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Objectives By the end of this section you should:

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1 Objectives By the end of this section you should:
be able to identify and draw the perovskite structure understand how the perovskite structure can become polarisable know the basic properties of barium titanate know the basic properties of YBa2Cu3O7 understand how properties are modified by appropriate substitutions

2 Perovskite - an Inorganic Chameleon
ABX3 - three compositional variables, A, B and X CaTiO3 - dielectric BaTiO3 - ferroelectric Pb(Mg1/3Nb2/3)O3 - relaxor ferroelectric Pb(Zr1-xTix)O3 - piezoelectric (Ba1-xLax)TiO3 - semiconductor (Y1/3Ba2/3)CuO3-x - superconductor NaxWO3 - mixed conductor; electrochromic SrCeO3 - H - protonic conductor RECoO3-x - mixed conductor (Li0.5-3xLa0.5+x)TiO3 - lithium ion conductor LaMnO3-x - Giant magneto- resistance

3 Perovskite Structure In SrTiO3, Ti-O = a/2 = 1.955 Å
Sr-O = a2/2 = Å ABO3 e.g. KNbO3 SrTiO3 LaMnO3 SrTiO3 cubic, a = 3.91 Å CN of A=12, CN of B=6 OR


5 Close Packed?? Not traditional close packing - mixed cation/anion
AX3 ccp layers. B in 1/4 of octahedral sites

6 In SrTiO3, Ti-O ~ 1.95 Å a typical bond length for Ti-O; stable as a cubic structure
larger In BaTiO3, Ti-O is stretched, > 2.0 Å Too long for a stable structure. Ti displaces off its central position towards one oxygen  square pyramidal coordination

7 This creates a net dipole moment :
Displacement by 5-10% Ti-O bond length Random dipole orientations paraelectric Aligned dipole orientations ferroelectric Under an applied electric field, dipole orientations can be reversed, i.e. the structure is polarisable Dipoles tend to be ‘frozen in’ at room temperature; as increase temperature, thermal vibrations increase the polarisability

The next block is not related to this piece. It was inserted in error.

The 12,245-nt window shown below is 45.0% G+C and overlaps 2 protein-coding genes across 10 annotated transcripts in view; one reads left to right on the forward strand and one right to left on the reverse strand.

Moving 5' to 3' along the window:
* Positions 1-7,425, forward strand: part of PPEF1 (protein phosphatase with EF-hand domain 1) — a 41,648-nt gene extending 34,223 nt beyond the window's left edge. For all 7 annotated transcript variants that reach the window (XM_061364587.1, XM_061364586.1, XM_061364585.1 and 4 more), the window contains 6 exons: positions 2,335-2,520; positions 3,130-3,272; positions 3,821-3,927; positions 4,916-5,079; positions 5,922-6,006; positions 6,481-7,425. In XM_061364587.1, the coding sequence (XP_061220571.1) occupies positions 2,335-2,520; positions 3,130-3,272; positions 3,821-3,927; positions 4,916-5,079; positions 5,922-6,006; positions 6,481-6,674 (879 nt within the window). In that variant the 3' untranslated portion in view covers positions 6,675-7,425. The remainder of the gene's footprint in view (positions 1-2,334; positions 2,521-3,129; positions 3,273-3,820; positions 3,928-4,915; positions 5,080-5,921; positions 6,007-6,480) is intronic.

8 Define the permittivity or dielectric constant of a material by:
H2O is a polar liquid; ´ ~ 80 Typical ionic solids; ´ ~ 10 Air; ´ ~ 1 BaTiO3 :-

9 Below 120°C, BaTiO3 is ferroelectric with aligned dipoles.
Residual dipole disorder gives ´~ At ~127°C, tetragonal  cubic phase transition. Dipoles randomise and ´ increases to ~5,000-10,000

10 For capacitor applications, need to increase capacitance [energy stored/mass or volume] by increasing Q and thus increasing  How to do this? BaTiO3 is very good at 120°C but want high  at room temperature! 1) Partial substitution of Ba by a smaller M2+ ion - Sr2+ ; unit cell volume decreases and the phase transition temperature decreases

11 a relaxor ferroelectric
2) Disrupt dipoles by modifying B-site ions 3 Ti4+  Mg Nb5+ Ti-O ~ 1.96 Å; Nb-O ~2.02Å, Mg-O ~ 2.12Å NbO6 octahedra may be polar; MgO6 octahedra are not. Pb(Mg1/3Nb2/3)O3 ‘PMN’ a relaxor ferroelectric

12 Superconductors YBa2Cu3O7- Perovskite? (YBa2) Cu3 O9-x
Oxygen Deficient Triple Perovskite Crosses mark absent oxygens

13 Properties YBa2Cu3O7 superconductor
- resistance lost completely at temperature Tc YBa2Cu3O6 semiconductor - oxygen lost from base of unit cell

14 Properties YBa2Cu3O7 superconductor
- perfect diamagnet (excludes a magnetic field) Magnetic levitation Alert!


16 Properties YBa2Cu3O7- As  increases: 1) Tc decreases
2) symmetry changes from orthorhombic to tetragonal (oxygen atoms rearrange in base) O = orthorhombic, T = tetragonal

17 Changing Properties? Can substitute many elements into YBa2Cu3O7 structure: Y  lanthanides - no change in Tc Y  other elements - decrease in Tc Ba  Sr, Ca - decrease in Tc Cu  transition metals - decrease in Tc Cu  Au - very slight increase? Ba  La - very slight increase? Generally detrimental! Skakle, .Mat. Sci. Eng: R: Reports, (1998)

18 Summary The perovskite structure, typified by the formula ABX3, is a highly adaptable structure In BaTiO3, Ti is displaced from its site to create a dipole - alignment of this dipole leads to interesting electrical properties BaTiO3 undergoes a paraelectric-ferroelectric transition at 120ºC. This may be modified by chemical substitutions. The superconductor YBa2Cu3O7- (YBCO) can be described as an oxygen deficient perovskite The properties of YBCO change with the crystal structure.

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